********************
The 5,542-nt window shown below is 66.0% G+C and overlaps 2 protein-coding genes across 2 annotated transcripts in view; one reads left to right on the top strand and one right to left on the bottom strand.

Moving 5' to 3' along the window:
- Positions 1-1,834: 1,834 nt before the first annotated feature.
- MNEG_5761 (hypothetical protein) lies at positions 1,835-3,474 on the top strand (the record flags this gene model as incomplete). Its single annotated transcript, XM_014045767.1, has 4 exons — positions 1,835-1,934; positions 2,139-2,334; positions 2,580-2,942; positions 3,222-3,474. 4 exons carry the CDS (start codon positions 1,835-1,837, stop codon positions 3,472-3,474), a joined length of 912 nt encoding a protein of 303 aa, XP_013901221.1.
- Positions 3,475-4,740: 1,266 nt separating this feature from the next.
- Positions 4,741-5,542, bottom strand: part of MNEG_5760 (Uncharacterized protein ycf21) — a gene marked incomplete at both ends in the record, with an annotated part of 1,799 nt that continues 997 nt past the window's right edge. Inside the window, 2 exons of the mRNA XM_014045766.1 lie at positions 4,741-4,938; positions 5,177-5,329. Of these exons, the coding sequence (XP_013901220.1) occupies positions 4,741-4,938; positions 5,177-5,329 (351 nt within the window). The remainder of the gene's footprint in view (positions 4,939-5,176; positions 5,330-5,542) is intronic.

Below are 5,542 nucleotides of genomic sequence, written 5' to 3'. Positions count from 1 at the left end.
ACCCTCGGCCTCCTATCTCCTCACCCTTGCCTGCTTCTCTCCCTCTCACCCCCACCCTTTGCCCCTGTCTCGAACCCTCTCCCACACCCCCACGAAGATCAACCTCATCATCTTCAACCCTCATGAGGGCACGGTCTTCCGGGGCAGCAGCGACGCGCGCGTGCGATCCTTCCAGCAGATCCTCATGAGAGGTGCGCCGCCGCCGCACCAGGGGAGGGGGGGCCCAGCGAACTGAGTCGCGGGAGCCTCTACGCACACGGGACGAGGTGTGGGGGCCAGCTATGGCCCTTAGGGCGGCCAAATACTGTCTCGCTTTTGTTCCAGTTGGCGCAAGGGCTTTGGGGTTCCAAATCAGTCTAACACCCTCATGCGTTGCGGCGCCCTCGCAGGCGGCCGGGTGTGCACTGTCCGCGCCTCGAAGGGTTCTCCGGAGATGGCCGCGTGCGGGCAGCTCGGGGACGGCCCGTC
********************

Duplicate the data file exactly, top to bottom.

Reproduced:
The 5,542-nt window shown below is 66.0% G+C and overlaps 2 protein-coding genes across 2 annotated transcripts in view; one reads left to right on the top strand and one right to left on the bottom strand.

Moving 5' to 3' along the window:
- Positions 1-1,834: 1,834 nt before the first annotated feature.
- MNEG_5761 (hypothetical protein) lies at positions 1,835-3,474 on the top strand (the record flags this gene model as incomplete). Its single annotated transcript, XM_014045767.1, has 4 exons — positions 1,835-1,934; positions 2,139-2,334; positions 2,580-2,942; positions 3,222-3,474. 4 exons carry the CDS (start codon positions 1,835-1,837, stop codon positions 3,472-3,474), a joined length of 912 nt encoding a protein of 303 aa, XP_013901221.1.
- Positions 3,475-4,740: 1,266 nt separating this feature from the next.
- Positions 4,741-5,542, bottom strand: part of MNEG_5760 (Uncharacterized protein ycf21) — a gene marked incomplete at both ends in the record, with an annotated part of 1,799 nt that continues 997 nt past the window's right edge. Inside the window, 2 exons of the mRNA XM_014045766.1 lie at positions 4,741-4,938; positions 5,177-5,329. Of these exons, the coding sequence (XP_013901220.1) occupies positions 4,741-4,938; positions 5,177-5,329 (351 nt within the window). The remainder of the gene's footprint in view (positions 4,939-5,176; positions 5,330-5,542) is intronic.

Below are 5,542 nucleotides of genomic sequence, written 5' to 3'. Positions count from 1 at the left end.
ACCCTCGGCCTCCTATCTCCTCACCCTTGCCTGCTTCTCTCCCTCTCACCCCCACCCTTTGCCCCTGTCTCGAACCCTCTCCCACACCCCCACGAAGATCAACCTCATCATCTTCAACCCTCATGAGGGCACGGTCTTCCGGGGCAGCAGCGACGCGCGCGTGCGATCCTTCCAGCAGATCCTCATGAGAGGTGCGCCGCCGCCGCACCAGGGGAGGGGGGGCCCAGCGAACTGAGTCGCGGGAGCCTCTACGCACACGGGACGAGGTGTGGGGGCCAGCTATGGCCCTTAGGGCGGCCAAATACTGTCTCGCTTTTGTTCCAGTTGGCGCAAGGGCTTTGGGGTTCCAAATCAGTCTAACACCCTCATGCGTTGCGGCGCCCTCGCAGGCGGCCGGGTGTGCACTGTCCGCGCCTCGAAGGGTTCTCCGGAGATGGCCGCGTGCGGGCAGCTCGGGGACGGCCCGTC